Say What You Need to Say: Employers not Liable in Defamation for Negative Employee References

Author: Shannon Whyley

In sister judgments delivered a month apart in Papp v Stokes Economic Consulting Inc., 2017 ONSC 2357 and Kanak v Riggin, 2016 ONSC 2837, the Ontario Superior Court of Justice held that both the defences of justification (truth) and qualified privilege can protect employers from liability in defamation for giving negative references of current or former employees.


In Papp, the plaintiff employee, a young economist who had been given notice of his termination due to a shortage of work, lost out on a position with another organization after his employer, an economic consulting company, gave him a partially negative reference. As a result, the young economist sued the employer for damages in defamation; punitive, exemplary and aggravated damages; and damages for intentional infliction of mental suffering.

The employer’s representative testified that he did not intend to give the plaintiff a negative reference nor to hinder his job prospects, and he did give the plaintiff a positive reference with regard to his technical computing abilities. However, the employer’s representative also gave the plaintiff a negative reference with regard to his ability to get along with others and work in a team setting, based on his own personal experiences and those of fellow employees who reported to him. This negative feedback ultimately led to the plaintiff not being hired in the new position.

In Kanak, the plaintiff was formerly a Senior Cost Control Analyst who had been laid off after the defendant employer, an atomic energy corporation, was acquired by another organization. More than a year later, she accepted a conditional offer of employment from another power company, which was subsequently revoked after the defendant employer gave her a partially negative reference. As a result, the plaintiff sued the employer for damages in defamation.

The employer’s representative testified that he liked the plaintiff and in his reference he spoke of the plaintiff’s strengths, including stating that he would hire her in an independent role. However, the employer’s representative also stated in his reference that there had been a lot of conflict between the plaintiff, her supervisor and other employees; that she did not take directions well; that she did not handle stress well; and that he would not hire her in a collaborative role. This negative feedback resulted in the plaintiff’s conditional employment offer being revoked.

The Judgments

In both Papp and Kanak, it was easily established that the respective employers had made defamatory statements: negative comments from an employer in reference to an employee’s attitude and abilities to work with others would clearly lower the employee’s reputation in the eyes of a reasonable person, and the comments were clearly made about the respective employees in a reference to another person.

Thus, the question in each case was whether a defence was available to absolve the employer of liability.

In Papp, both justification and qualified privilege were successfully argued by the employer. The Court found that the employer’s negative statements about the plaintiff were substantially true, and were based on the representative’s personal experience and experiences of other employees that he had verified. The Court also found that a reference check is a context protected by qualified privilege, and that even if the reference had been false, the employer’s representative had not acted with any malice, as he honestly believed his reference to be true. Further, he had not been reckless as he had verified negative comments about the plaintiff made by another employee with other uninvolved employees. As a result, the employer was absolved of liability.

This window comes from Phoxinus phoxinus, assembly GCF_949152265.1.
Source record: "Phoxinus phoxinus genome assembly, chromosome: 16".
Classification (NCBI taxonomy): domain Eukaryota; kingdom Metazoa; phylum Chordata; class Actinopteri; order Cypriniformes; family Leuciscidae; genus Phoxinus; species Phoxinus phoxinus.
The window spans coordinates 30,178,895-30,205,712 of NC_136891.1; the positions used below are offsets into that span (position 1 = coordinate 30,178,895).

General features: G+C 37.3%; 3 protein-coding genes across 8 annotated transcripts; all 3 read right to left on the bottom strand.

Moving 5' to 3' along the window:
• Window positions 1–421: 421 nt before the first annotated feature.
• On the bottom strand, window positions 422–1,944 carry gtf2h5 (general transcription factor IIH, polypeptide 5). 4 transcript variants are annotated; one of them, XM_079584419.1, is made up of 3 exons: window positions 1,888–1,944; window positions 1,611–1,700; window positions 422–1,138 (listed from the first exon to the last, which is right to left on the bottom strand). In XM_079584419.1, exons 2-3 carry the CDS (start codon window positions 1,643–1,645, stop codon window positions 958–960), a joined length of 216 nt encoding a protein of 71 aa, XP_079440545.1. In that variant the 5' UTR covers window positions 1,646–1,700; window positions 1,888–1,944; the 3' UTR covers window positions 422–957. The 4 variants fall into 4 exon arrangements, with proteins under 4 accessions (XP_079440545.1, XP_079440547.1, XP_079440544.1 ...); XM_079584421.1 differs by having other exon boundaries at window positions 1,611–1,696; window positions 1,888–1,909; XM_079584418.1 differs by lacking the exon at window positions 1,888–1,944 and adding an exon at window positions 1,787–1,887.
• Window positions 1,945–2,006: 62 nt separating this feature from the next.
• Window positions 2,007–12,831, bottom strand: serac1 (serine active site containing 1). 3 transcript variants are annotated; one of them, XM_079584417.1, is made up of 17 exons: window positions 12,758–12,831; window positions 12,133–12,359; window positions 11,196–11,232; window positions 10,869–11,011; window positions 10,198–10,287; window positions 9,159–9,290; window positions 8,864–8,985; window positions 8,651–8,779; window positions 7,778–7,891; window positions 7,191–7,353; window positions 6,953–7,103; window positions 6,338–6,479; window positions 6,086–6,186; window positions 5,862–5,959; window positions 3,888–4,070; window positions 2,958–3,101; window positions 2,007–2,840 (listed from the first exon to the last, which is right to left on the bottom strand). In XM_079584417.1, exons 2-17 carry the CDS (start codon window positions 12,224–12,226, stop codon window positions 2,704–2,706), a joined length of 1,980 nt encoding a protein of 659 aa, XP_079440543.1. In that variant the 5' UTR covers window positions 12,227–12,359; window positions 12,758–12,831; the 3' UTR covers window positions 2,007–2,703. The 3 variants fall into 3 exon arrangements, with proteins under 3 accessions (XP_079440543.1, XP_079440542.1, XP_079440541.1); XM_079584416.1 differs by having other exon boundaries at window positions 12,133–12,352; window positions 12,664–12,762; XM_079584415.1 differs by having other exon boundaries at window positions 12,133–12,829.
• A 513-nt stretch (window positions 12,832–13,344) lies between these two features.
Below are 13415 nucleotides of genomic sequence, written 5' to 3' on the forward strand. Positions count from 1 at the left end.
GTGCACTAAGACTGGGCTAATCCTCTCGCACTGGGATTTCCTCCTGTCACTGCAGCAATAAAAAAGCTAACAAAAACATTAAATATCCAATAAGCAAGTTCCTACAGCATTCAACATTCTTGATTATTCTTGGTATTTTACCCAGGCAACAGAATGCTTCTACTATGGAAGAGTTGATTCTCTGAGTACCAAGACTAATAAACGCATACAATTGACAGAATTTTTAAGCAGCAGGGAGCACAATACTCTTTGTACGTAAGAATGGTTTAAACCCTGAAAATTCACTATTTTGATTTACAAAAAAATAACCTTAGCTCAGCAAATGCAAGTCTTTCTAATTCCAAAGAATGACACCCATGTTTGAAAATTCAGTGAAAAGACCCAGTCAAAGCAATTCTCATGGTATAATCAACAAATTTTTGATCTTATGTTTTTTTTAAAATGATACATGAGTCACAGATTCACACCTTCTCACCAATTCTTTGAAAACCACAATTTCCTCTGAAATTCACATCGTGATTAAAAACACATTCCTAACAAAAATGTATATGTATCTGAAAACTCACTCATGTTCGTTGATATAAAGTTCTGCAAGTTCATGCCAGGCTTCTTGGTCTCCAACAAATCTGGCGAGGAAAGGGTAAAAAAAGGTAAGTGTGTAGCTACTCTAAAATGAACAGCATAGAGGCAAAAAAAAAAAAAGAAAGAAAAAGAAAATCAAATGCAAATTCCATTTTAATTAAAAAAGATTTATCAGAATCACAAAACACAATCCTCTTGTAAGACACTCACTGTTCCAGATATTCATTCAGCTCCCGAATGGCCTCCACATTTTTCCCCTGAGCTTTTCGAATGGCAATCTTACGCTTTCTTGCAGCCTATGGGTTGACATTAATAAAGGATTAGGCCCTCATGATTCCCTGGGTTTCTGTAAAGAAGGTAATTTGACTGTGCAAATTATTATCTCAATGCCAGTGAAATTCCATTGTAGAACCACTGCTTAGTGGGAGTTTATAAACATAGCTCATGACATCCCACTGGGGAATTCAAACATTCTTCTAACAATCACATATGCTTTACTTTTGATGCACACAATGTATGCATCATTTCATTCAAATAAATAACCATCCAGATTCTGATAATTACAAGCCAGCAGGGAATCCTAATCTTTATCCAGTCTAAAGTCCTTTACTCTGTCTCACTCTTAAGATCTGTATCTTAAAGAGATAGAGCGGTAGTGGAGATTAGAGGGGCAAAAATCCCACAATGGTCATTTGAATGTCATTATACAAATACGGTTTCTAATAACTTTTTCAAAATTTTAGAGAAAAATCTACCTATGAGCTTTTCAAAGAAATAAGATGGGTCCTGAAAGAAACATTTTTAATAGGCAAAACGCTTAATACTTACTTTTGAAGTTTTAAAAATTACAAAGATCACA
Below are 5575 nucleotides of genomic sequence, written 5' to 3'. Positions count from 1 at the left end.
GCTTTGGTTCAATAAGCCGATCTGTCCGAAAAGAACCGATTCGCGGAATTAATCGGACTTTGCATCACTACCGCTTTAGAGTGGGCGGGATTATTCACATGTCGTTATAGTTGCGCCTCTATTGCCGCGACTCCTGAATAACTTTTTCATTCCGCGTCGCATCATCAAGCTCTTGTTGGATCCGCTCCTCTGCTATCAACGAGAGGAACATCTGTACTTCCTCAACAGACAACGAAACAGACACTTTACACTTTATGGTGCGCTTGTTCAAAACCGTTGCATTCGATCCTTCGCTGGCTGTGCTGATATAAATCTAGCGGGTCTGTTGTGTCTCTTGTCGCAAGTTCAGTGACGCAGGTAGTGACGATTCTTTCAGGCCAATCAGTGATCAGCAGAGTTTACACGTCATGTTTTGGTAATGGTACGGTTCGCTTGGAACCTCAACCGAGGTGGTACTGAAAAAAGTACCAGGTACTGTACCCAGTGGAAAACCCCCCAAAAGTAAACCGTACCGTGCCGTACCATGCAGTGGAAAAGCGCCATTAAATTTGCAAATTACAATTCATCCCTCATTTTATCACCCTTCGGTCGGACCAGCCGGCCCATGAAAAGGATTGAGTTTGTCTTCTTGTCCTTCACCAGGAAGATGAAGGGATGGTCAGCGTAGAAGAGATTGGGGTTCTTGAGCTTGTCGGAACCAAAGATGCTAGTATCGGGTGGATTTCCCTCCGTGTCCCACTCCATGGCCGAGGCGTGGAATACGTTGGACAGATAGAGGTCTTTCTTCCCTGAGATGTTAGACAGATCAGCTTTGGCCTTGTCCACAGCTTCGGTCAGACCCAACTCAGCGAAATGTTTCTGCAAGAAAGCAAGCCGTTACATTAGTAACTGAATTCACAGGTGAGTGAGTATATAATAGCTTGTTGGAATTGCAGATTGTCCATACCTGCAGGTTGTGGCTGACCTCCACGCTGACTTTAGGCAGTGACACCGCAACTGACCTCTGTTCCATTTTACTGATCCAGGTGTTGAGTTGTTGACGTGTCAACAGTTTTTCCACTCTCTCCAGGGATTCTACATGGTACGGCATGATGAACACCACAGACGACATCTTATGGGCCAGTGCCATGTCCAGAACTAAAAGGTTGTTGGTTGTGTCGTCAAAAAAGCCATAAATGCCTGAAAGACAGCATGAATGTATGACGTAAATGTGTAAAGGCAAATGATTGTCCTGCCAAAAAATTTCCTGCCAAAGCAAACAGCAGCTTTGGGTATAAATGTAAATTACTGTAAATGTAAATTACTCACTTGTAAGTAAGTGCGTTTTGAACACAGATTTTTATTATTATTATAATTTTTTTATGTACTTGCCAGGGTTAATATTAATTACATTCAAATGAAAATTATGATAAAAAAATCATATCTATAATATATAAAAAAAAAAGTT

In Kanak, only qualified privilege was argued and it was accepted by the Court. The Court similarly held that an employment reference is protected by qualified privilege. The Court found that the employer’s representative had not acted with malice, as he had spoken both positively and negatively about the plaintiff in his reference, provided examples for his opinions, and honestly believed he was speaking truthfully in doing so. As such, the employer was, once again, absolved of liability.


Liability in defamation for employers who give negative references about their past or current employees has not been considered by courts outside of Ontario. Thus, these two decisions should not be taken to give employers in other provinces free reign to say anything they want about their past or current employees.

However, the dual judgments should give employers some comfort that they will likely not be held liable in defamation if they give a negative reference about an employee. Should an employer choose to give a negative reference, it should be sure to speak as truthfully as possible and to take steps to verify any negative events or reports involving the employee before discussing the employee with someone from another organization. Of course, an employer also should generally feel free to decline to give a reference for an employee about whom it would not speak positively.

Note: This article is of a general nature only and is not exhaustive of all possible legal rights or remedies. In addition, laws may change over time and should be interpreted only in the context of particular circumstances such that these materials are not intended to be relied upon or taken as legal advice or opinion. Readers should consult a legal professional for specific advice in any particular situation.